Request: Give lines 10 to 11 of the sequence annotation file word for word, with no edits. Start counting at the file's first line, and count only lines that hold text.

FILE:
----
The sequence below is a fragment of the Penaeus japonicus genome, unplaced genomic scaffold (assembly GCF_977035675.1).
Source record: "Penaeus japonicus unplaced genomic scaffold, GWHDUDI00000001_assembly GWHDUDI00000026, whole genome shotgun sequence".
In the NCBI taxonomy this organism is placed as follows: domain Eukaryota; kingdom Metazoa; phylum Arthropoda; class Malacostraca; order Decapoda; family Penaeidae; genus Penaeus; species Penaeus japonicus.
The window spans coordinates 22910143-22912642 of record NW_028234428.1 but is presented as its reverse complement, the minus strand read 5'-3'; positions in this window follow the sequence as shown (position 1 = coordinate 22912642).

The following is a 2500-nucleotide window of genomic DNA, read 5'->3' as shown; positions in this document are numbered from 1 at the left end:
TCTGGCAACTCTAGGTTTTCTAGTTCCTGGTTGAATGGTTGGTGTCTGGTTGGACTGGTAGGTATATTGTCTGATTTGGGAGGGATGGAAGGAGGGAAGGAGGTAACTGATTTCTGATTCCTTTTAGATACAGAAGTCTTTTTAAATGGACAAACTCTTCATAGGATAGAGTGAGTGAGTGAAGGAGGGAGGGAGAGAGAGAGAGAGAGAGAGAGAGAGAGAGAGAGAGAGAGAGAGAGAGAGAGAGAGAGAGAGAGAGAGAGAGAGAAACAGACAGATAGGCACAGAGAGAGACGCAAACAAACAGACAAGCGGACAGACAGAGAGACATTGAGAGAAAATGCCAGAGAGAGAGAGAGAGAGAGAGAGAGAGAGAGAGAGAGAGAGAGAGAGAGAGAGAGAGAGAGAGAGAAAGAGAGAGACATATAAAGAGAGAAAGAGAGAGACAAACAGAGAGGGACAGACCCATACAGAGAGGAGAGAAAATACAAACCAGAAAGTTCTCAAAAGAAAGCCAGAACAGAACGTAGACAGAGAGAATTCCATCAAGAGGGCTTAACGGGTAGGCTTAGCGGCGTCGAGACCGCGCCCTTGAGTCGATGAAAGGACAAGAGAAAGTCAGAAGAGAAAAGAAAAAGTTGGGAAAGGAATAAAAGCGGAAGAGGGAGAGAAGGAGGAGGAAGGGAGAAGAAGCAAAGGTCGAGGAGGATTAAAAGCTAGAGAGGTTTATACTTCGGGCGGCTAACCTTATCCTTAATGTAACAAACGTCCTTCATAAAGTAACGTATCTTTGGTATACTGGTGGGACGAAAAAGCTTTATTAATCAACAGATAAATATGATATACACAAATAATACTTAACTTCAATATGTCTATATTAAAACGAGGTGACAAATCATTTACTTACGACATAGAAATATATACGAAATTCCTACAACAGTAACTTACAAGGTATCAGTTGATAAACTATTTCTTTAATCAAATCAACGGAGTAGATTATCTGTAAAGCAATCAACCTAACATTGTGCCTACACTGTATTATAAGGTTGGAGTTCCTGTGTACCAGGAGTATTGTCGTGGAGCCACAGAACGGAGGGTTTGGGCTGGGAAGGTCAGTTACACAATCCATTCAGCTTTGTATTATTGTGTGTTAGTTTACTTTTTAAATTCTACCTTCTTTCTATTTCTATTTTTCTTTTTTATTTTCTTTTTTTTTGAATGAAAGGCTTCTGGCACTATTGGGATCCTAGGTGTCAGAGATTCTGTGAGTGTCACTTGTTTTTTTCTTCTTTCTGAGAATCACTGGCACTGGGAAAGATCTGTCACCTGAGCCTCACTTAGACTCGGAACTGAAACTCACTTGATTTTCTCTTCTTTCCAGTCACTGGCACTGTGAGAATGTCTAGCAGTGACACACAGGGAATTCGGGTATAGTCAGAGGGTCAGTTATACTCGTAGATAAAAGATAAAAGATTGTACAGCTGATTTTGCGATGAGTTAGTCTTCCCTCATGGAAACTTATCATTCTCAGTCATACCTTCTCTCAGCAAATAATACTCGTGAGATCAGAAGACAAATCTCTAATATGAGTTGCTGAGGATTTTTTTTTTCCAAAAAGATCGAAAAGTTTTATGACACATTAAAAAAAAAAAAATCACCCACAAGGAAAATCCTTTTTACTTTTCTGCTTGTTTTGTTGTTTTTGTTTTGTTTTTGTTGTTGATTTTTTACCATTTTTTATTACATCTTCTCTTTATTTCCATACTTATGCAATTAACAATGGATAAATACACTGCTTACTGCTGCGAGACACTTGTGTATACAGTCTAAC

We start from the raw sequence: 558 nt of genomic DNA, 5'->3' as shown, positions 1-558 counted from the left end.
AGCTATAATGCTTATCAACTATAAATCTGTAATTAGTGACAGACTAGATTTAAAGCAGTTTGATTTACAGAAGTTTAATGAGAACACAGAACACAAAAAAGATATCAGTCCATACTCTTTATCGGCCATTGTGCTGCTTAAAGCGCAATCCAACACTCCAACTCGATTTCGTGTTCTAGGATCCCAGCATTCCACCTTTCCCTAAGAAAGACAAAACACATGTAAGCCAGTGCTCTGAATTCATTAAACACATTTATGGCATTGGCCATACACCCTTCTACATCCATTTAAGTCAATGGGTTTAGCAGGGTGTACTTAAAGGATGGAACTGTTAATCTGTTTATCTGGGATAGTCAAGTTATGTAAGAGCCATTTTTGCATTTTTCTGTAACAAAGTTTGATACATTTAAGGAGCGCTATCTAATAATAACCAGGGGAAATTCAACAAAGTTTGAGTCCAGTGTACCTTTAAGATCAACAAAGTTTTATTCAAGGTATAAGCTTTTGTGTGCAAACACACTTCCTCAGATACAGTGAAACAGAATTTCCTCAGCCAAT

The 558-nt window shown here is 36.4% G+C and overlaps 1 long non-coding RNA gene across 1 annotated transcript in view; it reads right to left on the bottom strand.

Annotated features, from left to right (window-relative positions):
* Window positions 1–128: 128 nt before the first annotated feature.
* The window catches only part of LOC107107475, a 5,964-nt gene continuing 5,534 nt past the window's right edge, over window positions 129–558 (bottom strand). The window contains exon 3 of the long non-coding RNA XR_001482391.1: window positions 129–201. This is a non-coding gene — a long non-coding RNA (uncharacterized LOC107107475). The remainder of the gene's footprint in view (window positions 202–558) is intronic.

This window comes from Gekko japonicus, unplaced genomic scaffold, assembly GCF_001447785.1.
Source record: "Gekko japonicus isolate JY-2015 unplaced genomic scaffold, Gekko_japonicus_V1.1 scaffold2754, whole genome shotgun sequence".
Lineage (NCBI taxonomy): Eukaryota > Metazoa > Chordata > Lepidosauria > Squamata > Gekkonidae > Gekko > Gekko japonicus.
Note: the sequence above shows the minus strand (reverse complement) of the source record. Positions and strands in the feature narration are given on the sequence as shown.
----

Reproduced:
Annotated features, from left to right (window-relative positions):
* Window positions 1–128: 128 nt before the first annotated feature.